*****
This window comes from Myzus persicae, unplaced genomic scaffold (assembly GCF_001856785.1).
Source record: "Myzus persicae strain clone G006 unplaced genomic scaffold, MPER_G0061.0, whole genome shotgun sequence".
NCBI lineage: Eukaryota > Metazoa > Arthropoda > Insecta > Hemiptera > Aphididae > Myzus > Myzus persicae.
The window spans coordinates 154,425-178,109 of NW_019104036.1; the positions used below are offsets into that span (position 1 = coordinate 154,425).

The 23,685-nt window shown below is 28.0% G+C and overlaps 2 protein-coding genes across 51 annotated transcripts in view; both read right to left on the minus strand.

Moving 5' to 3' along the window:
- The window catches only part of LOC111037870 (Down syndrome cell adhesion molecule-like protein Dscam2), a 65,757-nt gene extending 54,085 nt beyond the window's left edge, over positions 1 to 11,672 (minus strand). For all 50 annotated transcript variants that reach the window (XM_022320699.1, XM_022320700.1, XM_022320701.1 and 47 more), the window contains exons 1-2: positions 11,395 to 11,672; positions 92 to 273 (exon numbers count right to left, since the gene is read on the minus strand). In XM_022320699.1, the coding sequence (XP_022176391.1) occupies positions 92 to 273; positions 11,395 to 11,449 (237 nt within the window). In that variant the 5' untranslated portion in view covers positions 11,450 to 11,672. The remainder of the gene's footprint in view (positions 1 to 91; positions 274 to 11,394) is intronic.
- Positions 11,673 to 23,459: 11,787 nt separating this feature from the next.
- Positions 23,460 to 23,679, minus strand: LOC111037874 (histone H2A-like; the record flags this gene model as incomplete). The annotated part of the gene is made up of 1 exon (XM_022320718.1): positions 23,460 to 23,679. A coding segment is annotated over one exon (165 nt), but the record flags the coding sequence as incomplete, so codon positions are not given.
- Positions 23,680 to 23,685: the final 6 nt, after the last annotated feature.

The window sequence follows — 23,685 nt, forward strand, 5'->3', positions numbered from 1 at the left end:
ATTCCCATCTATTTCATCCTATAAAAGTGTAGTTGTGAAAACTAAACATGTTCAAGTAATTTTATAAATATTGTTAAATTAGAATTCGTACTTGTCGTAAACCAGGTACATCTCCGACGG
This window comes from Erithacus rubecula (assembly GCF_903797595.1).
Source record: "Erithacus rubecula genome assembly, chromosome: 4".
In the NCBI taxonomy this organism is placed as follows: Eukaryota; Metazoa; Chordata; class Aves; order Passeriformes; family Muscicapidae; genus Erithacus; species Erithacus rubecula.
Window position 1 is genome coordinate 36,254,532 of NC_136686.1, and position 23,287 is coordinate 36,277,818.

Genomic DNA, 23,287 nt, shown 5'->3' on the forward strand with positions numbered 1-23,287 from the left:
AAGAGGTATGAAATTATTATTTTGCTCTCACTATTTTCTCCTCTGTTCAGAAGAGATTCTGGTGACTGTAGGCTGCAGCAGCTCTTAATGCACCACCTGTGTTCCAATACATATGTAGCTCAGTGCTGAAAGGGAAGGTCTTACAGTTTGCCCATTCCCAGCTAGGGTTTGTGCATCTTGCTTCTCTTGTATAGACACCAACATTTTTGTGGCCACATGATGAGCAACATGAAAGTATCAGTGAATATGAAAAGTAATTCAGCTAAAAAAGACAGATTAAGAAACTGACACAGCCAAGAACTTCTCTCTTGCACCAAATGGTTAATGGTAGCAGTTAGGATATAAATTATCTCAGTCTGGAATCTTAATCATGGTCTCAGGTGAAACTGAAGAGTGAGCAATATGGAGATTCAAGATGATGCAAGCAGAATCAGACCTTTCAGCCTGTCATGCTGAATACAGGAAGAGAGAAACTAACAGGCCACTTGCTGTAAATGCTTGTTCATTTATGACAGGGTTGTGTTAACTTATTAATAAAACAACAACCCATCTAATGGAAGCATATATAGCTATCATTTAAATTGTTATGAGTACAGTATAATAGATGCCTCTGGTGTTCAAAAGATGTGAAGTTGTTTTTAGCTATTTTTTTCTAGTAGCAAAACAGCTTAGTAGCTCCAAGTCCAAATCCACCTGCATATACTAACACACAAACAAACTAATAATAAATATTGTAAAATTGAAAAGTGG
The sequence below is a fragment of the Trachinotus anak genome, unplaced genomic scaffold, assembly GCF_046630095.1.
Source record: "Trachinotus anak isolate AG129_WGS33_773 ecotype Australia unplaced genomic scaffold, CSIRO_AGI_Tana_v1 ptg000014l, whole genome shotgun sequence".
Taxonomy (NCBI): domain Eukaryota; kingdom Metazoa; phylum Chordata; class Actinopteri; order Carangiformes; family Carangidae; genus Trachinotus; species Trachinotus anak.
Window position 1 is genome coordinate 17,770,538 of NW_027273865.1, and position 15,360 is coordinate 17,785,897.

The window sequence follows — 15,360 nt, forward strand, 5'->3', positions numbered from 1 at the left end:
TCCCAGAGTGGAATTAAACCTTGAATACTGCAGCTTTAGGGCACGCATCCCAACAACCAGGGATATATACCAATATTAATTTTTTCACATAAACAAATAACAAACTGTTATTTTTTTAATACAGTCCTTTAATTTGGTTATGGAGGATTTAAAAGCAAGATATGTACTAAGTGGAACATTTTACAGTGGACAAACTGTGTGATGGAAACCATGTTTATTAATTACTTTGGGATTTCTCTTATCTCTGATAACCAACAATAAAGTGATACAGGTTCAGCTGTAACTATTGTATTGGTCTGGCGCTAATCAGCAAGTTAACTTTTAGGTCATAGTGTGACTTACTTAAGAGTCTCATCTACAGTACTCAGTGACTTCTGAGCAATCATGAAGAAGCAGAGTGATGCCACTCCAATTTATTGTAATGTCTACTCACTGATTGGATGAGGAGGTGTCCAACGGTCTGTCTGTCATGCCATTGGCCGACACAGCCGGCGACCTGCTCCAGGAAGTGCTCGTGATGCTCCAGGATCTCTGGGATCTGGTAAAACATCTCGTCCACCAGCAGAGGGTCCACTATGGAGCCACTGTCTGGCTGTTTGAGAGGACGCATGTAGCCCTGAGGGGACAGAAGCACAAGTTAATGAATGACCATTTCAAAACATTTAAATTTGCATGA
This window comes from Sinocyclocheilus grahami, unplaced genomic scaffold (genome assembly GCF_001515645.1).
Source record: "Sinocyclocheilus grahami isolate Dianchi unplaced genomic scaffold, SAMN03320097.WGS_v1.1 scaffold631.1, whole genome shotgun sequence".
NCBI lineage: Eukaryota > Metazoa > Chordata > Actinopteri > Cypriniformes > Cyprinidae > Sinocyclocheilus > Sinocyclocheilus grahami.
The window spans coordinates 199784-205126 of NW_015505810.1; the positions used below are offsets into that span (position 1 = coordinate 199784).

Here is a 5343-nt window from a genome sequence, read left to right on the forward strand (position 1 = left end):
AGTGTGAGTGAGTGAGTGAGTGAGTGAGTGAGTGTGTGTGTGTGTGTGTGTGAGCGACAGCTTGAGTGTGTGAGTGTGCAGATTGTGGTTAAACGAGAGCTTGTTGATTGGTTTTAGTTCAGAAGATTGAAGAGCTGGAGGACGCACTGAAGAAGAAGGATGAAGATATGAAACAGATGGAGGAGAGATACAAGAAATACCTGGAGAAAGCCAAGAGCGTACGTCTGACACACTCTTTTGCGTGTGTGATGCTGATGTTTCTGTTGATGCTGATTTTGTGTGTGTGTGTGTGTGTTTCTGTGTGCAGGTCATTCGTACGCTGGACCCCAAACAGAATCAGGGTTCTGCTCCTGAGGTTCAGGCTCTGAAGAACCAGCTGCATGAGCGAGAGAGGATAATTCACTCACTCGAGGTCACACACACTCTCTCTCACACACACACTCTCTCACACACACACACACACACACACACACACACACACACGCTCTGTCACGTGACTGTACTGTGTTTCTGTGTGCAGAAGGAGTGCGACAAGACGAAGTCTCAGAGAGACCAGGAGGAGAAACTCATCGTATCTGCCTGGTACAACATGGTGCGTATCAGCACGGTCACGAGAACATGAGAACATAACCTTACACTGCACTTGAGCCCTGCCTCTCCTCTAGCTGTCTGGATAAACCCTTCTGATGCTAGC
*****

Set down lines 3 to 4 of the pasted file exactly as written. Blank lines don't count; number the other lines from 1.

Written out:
NCBI lineage: Eukaryota > Metazoa > Arthropoda > Insecta > Hemiptera > Aphididae > Myzus > Myzus persicae.
The window spans coordinates 154,425-178,109 of NW_019104036.1; the positions used below are offsets into that span (position 1 = coordinate 154,425).